The tiger conservation community was encouraged that at the recent Geneva conclave of the Convention on International Trade of Endangered Species [CITES], tiger issues were given considerable attention. As a signatory to CITES, China has signed on to the international ban on trade. Internally the skin trade is not banned but the bone trade is, though I have seen footage of underground caves with vats steeping hundreds of tigers’ bones to be made into wine. At one session the Chinese actually agreed to the inclusion of the term ‘internal trade’ in one article. And when a Chinese delegate made the startling admission that they banned bone but not skins, eyebrows were raised no doubt due to this CITES statute: “Tigers should not be bred for trade in their parts and derivatives.” Debbie Banks of the London-based Environmental Investigative Agency said “Given our investigative findings into the licensed trade in captive-bred tiger skins in China, we are especially delighted that domestic, as well as international, trade in parts and products of tigers is going to be subject to greater scrutiny.” It is too early to tell if any of this will make a dent in the armor surrounding the murky business of tigers in China. But for now, China continues to breed tigers on farms, thousands of them, thereby fueling the illicit demand for a product declared illegal under international law in 1993 and perpetuating the myth of the efficacy of tiger products in traditional medicines.


December 2013                                                                               


            China continues to breed tigers on farms, thousands of them, thereby fueling the illicit demand for a product declared illegal under international law in 1993 and perpetuating the myth of the efficacy of tiger products in traditional medicines. Last Summer an international meeting on tiger conservation was held in Kunming, China. The “Kunming Consensus” emerged from this conclave in an effort to strengthen international co-operation on illegal trade. Unfortunately, the emphasis was still on “illicit” trade as if there should or could be “legal” trade. Some still argue that legal trade would help wild tigers. The Fund for The Tiger strongly endorses the following statement issued by the London-based Environmental Investigative Agency: “Can you imagine legalizing the very reason for which tigers continue to be slaughtered? China believes trade in the skins and parts of captive-bred tigers do not impact wild tigers and that it does not think encouraging businesses and consumers to trade in these products is a problem. The more the international community avoids openly and objectively discussing the huge “elephant in the room” of tiger conservation, the more time is wasted in failing to get straight answers from China. [At the St. Petersburg Global Tiger Summit in 2011, in the interest of “consensus”, extraordinary pressure was put on tiger range country representatives and non-governmental organizations not to mention the issue of tiger farming for fear of upsetting the Chinese] Is it really so problematic to call it as we see it? Captive bred tigers in China have no conservation or education value and are being bred for trade in their parts and products. At the highest levels, the Government of China must take control of this situation, put an immediate stop to breeding more tigers in captivity, declare and enforce a complete ban on all trade of parts and products from captive tigers, and ensure that all stockpiles of tiger parts and products are destroyed.”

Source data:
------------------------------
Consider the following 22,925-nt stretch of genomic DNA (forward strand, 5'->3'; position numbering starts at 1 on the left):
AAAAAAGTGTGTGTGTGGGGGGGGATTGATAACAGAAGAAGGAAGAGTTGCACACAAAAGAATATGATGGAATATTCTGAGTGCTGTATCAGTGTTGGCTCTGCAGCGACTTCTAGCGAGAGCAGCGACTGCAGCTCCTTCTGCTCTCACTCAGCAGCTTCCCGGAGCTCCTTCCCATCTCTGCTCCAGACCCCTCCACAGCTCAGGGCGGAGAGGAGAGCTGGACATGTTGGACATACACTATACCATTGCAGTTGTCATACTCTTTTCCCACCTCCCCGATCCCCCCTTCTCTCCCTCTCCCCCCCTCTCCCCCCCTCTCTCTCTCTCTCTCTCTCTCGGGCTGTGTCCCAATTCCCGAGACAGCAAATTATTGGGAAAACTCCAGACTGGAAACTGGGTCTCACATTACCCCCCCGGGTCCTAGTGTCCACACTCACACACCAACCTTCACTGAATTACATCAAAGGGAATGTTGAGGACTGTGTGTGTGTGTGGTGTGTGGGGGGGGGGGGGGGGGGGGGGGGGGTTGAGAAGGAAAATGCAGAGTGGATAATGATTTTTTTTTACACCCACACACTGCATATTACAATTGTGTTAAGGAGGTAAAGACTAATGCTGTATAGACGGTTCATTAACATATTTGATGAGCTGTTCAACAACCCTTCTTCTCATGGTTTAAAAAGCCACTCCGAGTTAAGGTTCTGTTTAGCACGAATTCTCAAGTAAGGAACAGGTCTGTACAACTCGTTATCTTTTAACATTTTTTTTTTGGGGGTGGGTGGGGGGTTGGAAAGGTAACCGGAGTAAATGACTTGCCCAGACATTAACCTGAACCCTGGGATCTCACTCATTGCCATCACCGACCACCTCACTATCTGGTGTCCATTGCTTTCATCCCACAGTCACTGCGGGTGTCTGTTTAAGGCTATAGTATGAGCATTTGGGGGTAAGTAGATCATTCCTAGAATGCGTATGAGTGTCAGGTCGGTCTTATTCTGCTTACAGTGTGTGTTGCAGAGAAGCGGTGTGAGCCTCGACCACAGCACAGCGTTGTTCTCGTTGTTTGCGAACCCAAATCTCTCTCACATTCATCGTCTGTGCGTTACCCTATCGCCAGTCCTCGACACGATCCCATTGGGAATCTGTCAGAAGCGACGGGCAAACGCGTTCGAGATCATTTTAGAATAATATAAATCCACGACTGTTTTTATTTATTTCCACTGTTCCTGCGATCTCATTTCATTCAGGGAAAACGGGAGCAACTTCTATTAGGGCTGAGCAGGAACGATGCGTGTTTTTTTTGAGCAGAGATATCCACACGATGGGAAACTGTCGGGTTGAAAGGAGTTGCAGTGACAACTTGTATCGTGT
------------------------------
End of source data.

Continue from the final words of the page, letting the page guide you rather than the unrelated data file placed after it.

Summer 2013


            It’s a fair question to ask from time to time just how many tigers, panthera tigris, are left in the wild. Most informed guesstimates would agree on the number 3200. All in Asia, of course. There seems to be a relatively healthy population of the Malaysia tiger, the Sumatran tiger, the Siberian, or Amur tiger in the Russian Far East, and in Thailand and eastern Myanmar of the Indo-Chinese sub-species. Sadly the sub-species known as the Indo-Chinese tiger is now virtually extinct in the former Indochina. A tiger here, a tiger there, is about all that is left in Cambodia, Vietnam and Laos. Certainly not a viable population. The only tigers left in China are a few of the Indo-Chinese sub-species in the SW and some Siberian tigers in the NE. The South China tiger is gone. China continues to breed tigers on farms, thousands of them, thereby fueling the illicit demand for a product declared illegal under international law in 1993 and perpetuating the myth of the efficacy of tiger products in traditional medicines. That leaves the South Asian tiger, panthera tigris tigris, commonly known as the Bengal tiger, found in India, Nepal, Bhutan, Bangladesh and western Myanmar. Sixty percent of the world’s wild tigers are living in the forests and jungles of India and Nepal and this is where we are trying to help.


            As usual, there is good news and bad news. The tigers in India have increased in the past several years, up from 1400 to about 1700, but still less than what Indira Gandhi deemed unacceptable when she created Project Tiger forty years ago. Certain tiger reserves, like Bandhavgarh, continue to flourish, but dispersing tigers often end up in degraded habitat and become vulnerable to the poachers guns. 2013 is turning out to be a bad year for tigers. The Wildlife Protection Society of India has reported a huge surge in tiger poaching; and during the first six months of the year, have provided details that account for 29 tigers killed by poachers.